John Joseph swims, bikes and runs by day and stage dives by night. The hard-living frontman of the ’80s seminal punk rock band The Cro-Mags, Joseph may seem like an unlikely triathlete. But beneath the tattooed surface, there’s a fierce competitor answering the universal appeal of a life-changing challenge: Ironman.
Underneath the spires of two traffic-choked bridges, the grimy chop of the East River laps at the rocks along the waterline of Brooklyn Bridge Park. You’d definitely need a dose of antibiotics if you swam across to Manhattan. And if this were the old New York—the New York that made John Joseph who he is today—you might have seen a body or two wash up on those rocks.
Clad in vegan Nikes and a black T-shirt with the words “Plant Strong” printed across the chest, Joseph makes his way to a patch of sun-drenched lawn for a few sprints. Orion Mims, his mentor and a nine-time Ironman competitor, is tethered to him by the four cords of the Power Sprinter, a device usually used to develop explosiveness but which Mims has redeployed to fine-tune Joseph’s running form. Joseph furiously pumps his tattooed arms and freshly shaven legs, blowing percussive breaths and meeting the machine’s intransigence with his own.
Exactly three months from that day, Joseph faced resistance of a much higher magnitude at the 2012 U.S. Ironman Championship, the first-ever Ironman held in New York City—and Joseph’s first competitive triathlon. A New Yorker best known as the frontman for the influential punk rock band The Cro-Mags, Joseph survived abuse, drugs, violence and the lawless 1970s and ’80s, when Times Square was best known for peep shows and the Lower East Side was a bombed-out haven for all order of criminals. A hardwired refusal to quit carried him through those trying times. But would his will close the experience gap and carry him to the finish line of an Ironman?
With just a few gray hairs in the copper mop on his head, Joseph looks at least a decade younger than his 49 years. Faded tattoos cover his arms, back and legs with figures and scenes from the Bhagavad Gita, the book of Vedic scripture that he says saved his life. Joseph has an Irish face, taut and hard-angled, with steely blue eyes that radiate intensity even when he cracks a joke. He speaks with bravado—he plays the hero in most of the stories he tells—but he is just as kindhearted. Colleen Armour, who works for Team Cindy—the Brain Aneurysm Foundation fundraising group that Joseph represented in the race—says Joseph’s true nature shines through his gruff visage. “Tattoos are just tattoos,” she says.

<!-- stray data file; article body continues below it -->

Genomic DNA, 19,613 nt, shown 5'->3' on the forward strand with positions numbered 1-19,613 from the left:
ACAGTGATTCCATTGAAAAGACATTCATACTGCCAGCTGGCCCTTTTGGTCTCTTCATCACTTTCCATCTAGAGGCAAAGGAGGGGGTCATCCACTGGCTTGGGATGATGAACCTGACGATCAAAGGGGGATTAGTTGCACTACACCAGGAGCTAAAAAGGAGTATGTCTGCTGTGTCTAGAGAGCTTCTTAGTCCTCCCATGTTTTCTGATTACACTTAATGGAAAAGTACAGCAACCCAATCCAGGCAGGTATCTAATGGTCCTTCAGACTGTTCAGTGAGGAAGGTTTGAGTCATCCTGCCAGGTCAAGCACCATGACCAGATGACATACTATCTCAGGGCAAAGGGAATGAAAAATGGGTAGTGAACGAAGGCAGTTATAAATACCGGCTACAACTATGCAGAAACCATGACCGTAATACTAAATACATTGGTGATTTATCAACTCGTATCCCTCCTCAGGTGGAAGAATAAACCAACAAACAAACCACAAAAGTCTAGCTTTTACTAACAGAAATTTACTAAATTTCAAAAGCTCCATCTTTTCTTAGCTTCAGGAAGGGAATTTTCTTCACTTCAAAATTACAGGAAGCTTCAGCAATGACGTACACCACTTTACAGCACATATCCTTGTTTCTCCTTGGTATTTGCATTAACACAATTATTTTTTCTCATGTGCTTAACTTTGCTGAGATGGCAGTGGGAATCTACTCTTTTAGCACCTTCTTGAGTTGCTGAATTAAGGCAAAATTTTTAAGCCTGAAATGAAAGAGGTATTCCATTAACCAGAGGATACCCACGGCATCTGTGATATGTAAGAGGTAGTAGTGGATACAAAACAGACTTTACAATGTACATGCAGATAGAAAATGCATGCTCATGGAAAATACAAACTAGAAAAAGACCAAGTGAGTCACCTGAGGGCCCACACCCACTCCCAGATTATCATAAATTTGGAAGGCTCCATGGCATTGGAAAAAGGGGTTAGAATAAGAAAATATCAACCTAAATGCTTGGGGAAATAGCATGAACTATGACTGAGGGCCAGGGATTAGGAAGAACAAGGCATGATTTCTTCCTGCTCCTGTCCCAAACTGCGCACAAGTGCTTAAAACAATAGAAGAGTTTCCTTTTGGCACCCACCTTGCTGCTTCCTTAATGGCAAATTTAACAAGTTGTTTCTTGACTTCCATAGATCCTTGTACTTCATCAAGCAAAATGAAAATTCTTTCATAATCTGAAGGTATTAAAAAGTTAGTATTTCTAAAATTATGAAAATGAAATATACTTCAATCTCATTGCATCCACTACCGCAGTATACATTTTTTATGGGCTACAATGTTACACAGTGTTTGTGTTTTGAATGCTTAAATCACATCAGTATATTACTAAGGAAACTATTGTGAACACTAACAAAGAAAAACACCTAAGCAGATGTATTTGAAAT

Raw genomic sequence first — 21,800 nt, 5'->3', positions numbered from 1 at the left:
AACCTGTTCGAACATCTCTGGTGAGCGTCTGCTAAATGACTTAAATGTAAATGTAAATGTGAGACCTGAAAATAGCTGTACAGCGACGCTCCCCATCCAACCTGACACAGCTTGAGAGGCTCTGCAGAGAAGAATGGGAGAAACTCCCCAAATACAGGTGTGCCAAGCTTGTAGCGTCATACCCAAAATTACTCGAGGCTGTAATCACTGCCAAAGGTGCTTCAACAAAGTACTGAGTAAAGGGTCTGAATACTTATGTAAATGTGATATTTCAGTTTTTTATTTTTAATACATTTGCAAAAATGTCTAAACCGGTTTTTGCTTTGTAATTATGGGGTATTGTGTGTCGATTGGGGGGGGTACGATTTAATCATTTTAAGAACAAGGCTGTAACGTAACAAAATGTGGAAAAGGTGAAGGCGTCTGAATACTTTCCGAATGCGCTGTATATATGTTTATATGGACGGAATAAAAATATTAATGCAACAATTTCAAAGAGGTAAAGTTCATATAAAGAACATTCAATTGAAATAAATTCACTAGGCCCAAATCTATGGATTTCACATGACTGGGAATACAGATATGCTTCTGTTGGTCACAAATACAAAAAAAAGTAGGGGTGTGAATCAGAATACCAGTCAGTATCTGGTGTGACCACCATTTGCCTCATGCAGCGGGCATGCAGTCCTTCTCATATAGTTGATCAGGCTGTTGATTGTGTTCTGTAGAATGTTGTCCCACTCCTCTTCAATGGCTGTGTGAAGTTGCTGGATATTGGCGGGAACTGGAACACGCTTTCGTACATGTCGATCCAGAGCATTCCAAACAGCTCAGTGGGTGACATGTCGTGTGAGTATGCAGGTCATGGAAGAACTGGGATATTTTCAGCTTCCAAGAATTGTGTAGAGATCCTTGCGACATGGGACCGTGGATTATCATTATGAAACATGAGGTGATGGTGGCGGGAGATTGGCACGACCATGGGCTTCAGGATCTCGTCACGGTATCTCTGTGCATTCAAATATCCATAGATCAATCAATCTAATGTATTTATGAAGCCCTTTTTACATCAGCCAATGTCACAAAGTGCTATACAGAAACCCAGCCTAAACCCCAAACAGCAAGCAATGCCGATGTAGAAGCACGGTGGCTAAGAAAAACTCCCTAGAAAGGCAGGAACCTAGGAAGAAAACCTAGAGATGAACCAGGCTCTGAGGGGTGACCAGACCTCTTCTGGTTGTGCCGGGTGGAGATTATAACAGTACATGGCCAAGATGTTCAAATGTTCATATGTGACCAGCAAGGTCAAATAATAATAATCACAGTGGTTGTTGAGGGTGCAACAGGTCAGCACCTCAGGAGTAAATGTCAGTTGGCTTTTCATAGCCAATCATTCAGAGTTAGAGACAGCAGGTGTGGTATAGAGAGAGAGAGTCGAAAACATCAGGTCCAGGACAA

Born John Joseph McGowan in October 1962, he was one of three brothers who grew up under an abusive, alcoholic father, passing through orphanages and nightmarish foster homes before landing on the streets. For refusing to rat out the guy for whom he was selling angel dust, he did a stint in Spofford Juvenile Center in the Bronx and, later on, a group home in upstate New York. After a year in the Navy, a passion for punk rock led him to go AWOL for a decade and a half and head to the Lower East Side when drugs and prostitutes were on every corner. That atmosphere bred The Cro-Mags, a band whose raw riffs and streetwise lyrics propelled them to punk rock royalty in the mid-1980s with Joseph as the frontman. Joseph continues to play with the band today, summoning the energy of his 20-something self to sprint across the stage, shout into the mic, and punctuate songs with stage dives.
Paradoxes are at the core of Joseph’s biography. He stuck with a vegetarian diet even while in the throes of addiction. “I’d be smoking crack and still go get a wheat grass juice,” he says with a laugh. He squatted in abandoned buildings, pulled scams to get by, and pummeled his enemies. He also found spiritual fulfillment in the Hare Krishna movement and organized benefit concerts to feed the homeless. Joseph’s stories could fill a book, and they have: He authored his memoir, The Evolution of a Cro-Magnon, in 2007.
Through the ups and downs, sports were Joseph’s solace. He learned to box in youth correctional facilities. While touring with the seminal punk band Bad Brains, he would go for daily runs with the lead singer. At the end of long days working as a bike messenger, he would join other cyclists for the pack ride through Central Park. And after getting sober in 1989, he says exercise and diet have helped him stay clean ever since.
He’s evangelical about what his dedication to fitness and a vegan diet has helped him achieve in his life’s second act. In 2010, he authored a tongue-in-cheek guide to nutrition and exercise, and he’s in the midst of writing another book that outlines an in-depth meal and exercise plan based on the same principles. At its core is a diet he terms “organic, whole foods, plant-based.” The word “veganism” holds a lot of baggage he doesn’t want to carry, but the dietary tenets are similar: no meat, no animal products, no genetically modified foods, no processed garbage. It’s a diet he says is born of both empathy for animals and pragmatism.Pages: 1 2